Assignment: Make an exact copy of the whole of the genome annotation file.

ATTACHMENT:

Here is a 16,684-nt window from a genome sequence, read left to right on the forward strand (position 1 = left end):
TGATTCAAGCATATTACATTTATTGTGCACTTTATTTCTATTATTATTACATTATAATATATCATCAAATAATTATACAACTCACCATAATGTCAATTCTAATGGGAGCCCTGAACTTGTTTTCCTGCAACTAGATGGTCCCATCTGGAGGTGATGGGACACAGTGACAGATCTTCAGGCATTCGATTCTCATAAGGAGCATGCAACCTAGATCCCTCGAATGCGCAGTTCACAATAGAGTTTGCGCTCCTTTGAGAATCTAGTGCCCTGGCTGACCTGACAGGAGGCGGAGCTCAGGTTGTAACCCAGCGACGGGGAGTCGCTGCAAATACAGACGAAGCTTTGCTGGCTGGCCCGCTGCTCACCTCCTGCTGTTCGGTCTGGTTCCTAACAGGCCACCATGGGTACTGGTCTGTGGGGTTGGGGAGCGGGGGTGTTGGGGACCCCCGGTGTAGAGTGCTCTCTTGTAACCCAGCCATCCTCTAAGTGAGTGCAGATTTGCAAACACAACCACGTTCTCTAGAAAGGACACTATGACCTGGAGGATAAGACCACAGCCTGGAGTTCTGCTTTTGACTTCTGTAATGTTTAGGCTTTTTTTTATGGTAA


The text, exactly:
Here is a 16,684-nt window from a genome sequence, read left to right on the forward strand (position 1 = left end):
TGATTCAAGCATATTACATTTATTGTGCACTTTATTTCTATTATTATTACATTATAATATATCATCAAATAATTATACAACTCACCATAATGTCAATTCTAATGGGAGCCCTGAACTTGTTTTCCTGCAACTAGATGGTCCCATCTGGAGGTGATGGGACACAGTGACAGATCTTCAGGCATTCGATTCTCATAAGGAGCATGCAACCTAGATCCCTCGAATGCGCAGTTCACAATAGAGTTTGCGCTCCTTTGAGAATCTAGTGCCCTGGCTGACCTGACAGGAGGCGGAGCTCAGGTTGTAACCCAGCGACGGGGAGTCGCTGCAAATACAGACGAAGCTTTGCTGGCTGGCCCGCTGCTCACCTCCTGCTGTTCGGTCTGGTTCCTAACAGGCCACCATGGGTACTGGTCTGTGGGGTTGGGGAGCGGGGGTGTTGGGGACCCCCGGTGTAGAGTGCTCTCTTGTAACCCAGCCATCCTCTAAGTGAGTGCAGATTTGCAAACACAACCACGTTCTCTAGAAAGGACACTATGACCTGGAGGATAAGACCACAGCCTGGAGTTCTGCTTTTGACTTCTGTAATGTTTAGGCTTTTTTTTATGGTAA